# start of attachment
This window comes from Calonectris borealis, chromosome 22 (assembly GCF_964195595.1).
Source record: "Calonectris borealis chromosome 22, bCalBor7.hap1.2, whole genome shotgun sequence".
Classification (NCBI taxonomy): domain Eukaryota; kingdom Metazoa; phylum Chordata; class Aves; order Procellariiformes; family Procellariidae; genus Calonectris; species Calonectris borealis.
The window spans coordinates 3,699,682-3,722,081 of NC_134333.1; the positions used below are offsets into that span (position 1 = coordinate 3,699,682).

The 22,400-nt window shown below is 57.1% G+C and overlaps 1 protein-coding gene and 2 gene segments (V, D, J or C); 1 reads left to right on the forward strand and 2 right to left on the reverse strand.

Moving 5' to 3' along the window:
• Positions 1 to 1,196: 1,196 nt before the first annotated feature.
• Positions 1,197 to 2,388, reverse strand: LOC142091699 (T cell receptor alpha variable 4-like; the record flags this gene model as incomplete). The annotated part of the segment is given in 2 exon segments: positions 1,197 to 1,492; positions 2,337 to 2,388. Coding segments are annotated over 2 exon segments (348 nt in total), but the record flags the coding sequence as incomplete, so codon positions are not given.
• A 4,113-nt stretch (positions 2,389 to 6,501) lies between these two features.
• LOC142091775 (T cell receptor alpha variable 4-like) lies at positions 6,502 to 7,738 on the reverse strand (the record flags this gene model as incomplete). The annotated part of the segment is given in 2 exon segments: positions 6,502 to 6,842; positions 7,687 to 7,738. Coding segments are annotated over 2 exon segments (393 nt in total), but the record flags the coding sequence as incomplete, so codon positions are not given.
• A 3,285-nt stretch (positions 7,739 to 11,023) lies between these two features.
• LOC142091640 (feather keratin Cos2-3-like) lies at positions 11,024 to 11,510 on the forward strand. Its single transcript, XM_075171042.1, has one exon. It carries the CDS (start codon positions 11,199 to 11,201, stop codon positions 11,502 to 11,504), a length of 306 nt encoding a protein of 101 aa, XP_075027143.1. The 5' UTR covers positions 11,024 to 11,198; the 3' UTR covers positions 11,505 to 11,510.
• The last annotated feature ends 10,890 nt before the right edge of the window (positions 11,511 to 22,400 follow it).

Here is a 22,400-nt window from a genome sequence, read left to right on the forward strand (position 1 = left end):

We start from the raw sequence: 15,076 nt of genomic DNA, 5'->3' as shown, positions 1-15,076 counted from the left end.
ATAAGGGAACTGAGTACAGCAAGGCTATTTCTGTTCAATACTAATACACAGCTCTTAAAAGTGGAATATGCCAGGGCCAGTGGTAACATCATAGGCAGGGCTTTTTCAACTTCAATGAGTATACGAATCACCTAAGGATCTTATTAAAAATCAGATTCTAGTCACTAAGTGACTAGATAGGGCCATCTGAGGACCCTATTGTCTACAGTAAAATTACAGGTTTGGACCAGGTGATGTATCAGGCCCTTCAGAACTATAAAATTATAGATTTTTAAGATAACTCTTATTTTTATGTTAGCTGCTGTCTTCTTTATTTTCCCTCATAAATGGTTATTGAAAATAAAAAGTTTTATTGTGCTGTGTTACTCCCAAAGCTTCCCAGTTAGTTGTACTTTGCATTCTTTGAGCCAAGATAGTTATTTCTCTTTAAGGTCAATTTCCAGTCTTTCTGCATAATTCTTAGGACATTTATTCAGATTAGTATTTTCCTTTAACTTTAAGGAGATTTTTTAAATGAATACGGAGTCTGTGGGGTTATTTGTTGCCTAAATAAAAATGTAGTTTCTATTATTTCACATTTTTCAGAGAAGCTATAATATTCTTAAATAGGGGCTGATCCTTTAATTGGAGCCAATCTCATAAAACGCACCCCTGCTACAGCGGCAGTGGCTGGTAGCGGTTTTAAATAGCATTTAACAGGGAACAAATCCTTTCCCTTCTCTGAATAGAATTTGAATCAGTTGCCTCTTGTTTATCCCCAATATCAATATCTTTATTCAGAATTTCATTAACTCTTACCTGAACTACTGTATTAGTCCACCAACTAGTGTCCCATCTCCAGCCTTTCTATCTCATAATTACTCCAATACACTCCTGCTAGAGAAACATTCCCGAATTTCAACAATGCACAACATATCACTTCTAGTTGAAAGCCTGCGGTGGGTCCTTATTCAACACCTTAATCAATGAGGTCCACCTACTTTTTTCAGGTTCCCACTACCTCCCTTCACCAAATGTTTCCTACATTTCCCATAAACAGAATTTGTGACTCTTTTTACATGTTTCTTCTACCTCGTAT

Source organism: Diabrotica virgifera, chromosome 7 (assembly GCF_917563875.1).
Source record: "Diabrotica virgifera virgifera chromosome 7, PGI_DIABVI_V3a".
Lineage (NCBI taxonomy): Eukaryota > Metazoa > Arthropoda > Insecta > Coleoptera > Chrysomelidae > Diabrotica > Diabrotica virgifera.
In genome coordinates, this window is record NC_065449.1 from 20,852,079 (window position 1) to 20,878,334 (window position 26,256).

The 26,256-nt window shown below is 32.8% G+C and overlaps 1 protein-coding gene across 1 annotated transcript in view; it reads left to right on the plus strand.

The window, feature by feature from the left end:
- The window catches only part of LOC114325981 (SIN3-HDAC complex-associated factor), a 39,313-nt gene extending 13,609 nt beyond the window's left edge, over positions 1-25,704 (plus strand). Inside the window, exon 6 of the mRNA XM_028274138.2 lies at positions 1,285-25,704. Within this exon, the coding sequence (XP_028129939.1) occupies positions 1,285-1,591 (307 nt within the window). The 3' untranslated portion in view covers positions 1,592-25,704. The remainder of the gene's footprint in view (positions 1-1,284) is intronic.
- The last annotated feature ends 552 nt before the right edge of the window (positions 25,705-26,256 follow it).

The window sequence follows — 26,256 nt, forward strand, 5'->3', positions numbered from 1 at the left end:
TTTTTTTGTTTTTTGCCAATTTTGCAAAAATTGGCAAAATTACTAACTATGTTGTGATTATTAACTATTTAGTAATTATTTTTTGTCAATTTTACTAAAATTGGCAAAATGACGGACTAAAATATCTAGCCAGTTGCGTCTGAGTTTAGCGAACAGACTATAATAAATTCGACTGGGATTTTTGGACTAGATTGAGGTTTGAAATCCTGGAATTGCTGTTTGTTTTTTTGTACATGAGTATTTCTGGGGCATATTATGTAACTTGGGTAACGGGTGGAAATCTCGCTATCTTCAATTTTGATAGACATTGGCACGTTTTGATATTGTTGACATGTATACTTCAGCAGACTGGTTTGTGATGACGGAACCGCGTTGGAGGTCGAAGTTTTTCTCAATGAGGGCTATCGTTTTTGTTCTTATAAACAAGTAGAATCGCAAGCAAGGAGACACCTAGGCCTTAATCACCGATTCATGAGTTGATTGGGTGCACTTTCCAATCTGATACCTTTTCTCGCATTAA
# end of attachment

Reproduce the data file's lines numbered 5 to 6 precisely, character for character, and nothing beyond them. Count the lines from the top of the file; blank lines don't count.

The 22,400-nt window shown below is 57.1% G+C and overlaps 1 protein-coding gene and 2 gene segments (V, D, J or C); 1 reads left to right on the forward strand and 2 right to left on the reverse strand.

Moving 5' to 3' along the window: